A New Drug May Change Life for People Suffering with Celiac Disease

Sales Assistant In Bakery Putting Gluten Free Label Into Freshly Baked Savoury RollThere are not many ways to treat Celiac disease. For many, averting flare-ups involves a degree of luck or following a rigid diet.

But an experimental drug is showing some promise, and it may have the potential to create a revolutionary change in celiac treatment.


Findings from a new trial suggest the drug may prevent intestinal damage caused by the disease.

Celiac disease is a condition where the immune system attacks the lining of the intestine when a genetically susceptible person eats gluten. Gluten is a protein found in wheat, rye, and barley.

Symptoms of the condition include diarrhea, extreme abdominal pain, fatigue, and weight loss. But it also damages hair-like structures in the intestinal lining called villi. Villi absorb nutrients from food, so people with celiac develop a higher risk for malnourishment and further condition like anemia and thinning bones.

The current treatment for celiac disease is avoiding traces of gluten in the diet. It is very difficult to maintain and a struggle for many.

The experimental drug, called ZED1227, inhibits the role of an intestinal enzyme that plays a key role in celiac’s autoimmune response.

To test it, the drugmaker enrolled 163 adults with celiac disease who had been successful using a gluten-free diet for at least one year. They were randomly assigned to one of four groups: three were given the drug to take every morning for six weeks, and the other was given a placebo.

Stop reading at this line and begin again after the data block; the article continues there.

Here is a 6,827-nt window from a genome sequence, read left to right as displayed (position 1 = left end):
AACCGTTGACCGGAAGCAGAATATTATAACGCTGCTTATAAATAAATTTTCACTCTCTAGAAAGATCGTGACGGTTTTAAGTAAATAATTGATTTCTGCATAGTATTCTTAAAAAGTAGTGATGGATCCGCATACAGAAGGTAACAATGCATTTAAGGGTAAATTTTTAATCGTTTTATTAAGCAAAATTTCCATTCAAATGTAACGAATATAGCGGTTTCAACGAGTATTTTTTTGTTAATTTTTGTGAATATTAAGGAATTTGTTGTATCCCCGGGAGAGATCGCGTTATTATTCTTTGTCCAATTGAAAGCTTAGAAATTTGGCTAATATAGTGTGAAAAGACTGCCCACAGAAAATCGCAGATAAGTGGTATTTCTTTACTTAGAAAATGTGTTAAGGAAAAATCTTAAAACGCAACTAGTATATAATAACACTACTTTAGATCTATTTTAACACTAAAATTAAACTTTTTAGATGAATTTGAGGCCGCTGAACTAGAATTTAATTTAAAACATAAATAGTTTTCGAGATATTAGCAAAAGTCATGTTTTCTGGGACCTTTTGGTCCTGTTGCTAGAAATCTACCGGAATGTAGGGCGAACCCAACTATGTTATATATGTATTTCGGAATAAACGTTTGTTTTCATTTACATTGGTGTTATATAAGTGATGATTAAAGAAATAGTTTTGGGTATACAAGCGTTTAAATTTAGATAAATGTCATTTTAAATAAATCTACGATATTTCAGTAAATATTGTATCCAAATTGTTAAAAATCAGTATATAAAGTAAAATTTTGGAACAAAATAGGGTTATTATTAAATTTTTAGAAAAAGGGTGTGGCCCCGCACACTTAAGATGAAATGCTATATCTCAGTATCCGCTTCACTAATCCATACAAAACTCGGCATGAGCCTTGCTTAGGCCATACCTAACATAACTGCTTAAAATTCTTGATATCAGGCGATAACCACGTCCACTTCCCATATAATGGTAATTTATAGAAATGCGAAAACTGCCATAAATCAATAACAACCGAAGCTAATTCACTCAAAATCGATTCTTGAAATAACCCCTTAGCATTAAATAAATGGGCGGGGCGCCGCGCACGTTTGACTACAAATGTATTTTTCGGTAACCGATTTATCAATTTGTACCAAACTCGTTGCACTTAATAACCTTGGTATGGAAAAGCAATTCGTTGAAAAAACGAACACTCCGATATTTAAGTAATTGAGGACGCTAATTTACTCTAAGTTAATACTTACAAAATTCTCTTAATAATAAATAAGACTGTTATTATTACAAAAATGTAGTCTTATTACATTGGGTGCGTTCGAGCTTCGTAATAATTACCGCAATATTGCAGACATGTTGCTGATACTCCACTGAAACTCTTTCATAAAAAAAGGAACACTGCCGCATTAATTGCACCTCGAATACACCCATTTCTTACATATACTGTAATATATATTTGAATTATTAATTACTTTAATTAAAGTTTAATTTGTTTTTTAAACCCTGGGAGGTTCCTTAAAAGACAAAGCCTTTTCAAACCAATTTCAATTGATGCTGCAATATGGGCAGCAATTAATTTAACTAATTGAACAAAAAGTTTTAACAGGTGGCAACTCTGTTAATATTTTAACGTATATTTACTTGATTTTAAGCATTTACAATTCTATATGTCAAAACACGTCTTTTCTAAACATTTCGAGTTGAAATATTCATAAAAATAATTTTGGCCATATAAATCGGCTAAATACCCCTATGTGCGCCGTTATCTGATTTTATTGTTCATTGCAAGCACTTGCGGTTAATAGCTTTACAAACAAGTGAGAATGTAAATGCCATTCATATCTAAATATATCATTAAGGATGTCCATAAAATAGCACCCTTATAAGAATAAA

Participants were instructed to eat a biscuit with a moderate amount of gluten thirty minutes after taking the pill.


After six weeks, the trial found that patients on any dose of the drug showed fewer signs of intestinal damage versus the placebo group. About 8 percent of participants on the highest dose experienced a minor skin rash as a side effect.

Larger studies are needed to see if the drug can adequately block other celiac symptoms, and even if does and goes into large scale production, it will likely not fully replace current treatments.

It would likely, however, be a complimentary piece to help limit intestinal damage caused by the disease.

Author Bio

About eight years ago, Mat Lecompte had an epiphany. He’d been ignoring his health and suddenly realized he needed to do something about it. Since then, through hard work, determination and plenty of education, he has transformed his life. He’s changed his body composition by learning the ins and outs of nutrition, exercise, and fitness and wants to share his knowledge with you. Starting as a journalist over 10 years ago, Mat has not only honed his belief system and approach with practical experience, but he has also worked closely with nutritionists, dieticians, athletes, and fitness professionals. He embraces natural healing methods and believes that diet, exercise and willpower are the foundation of a healthy, happy, and drug-free existence.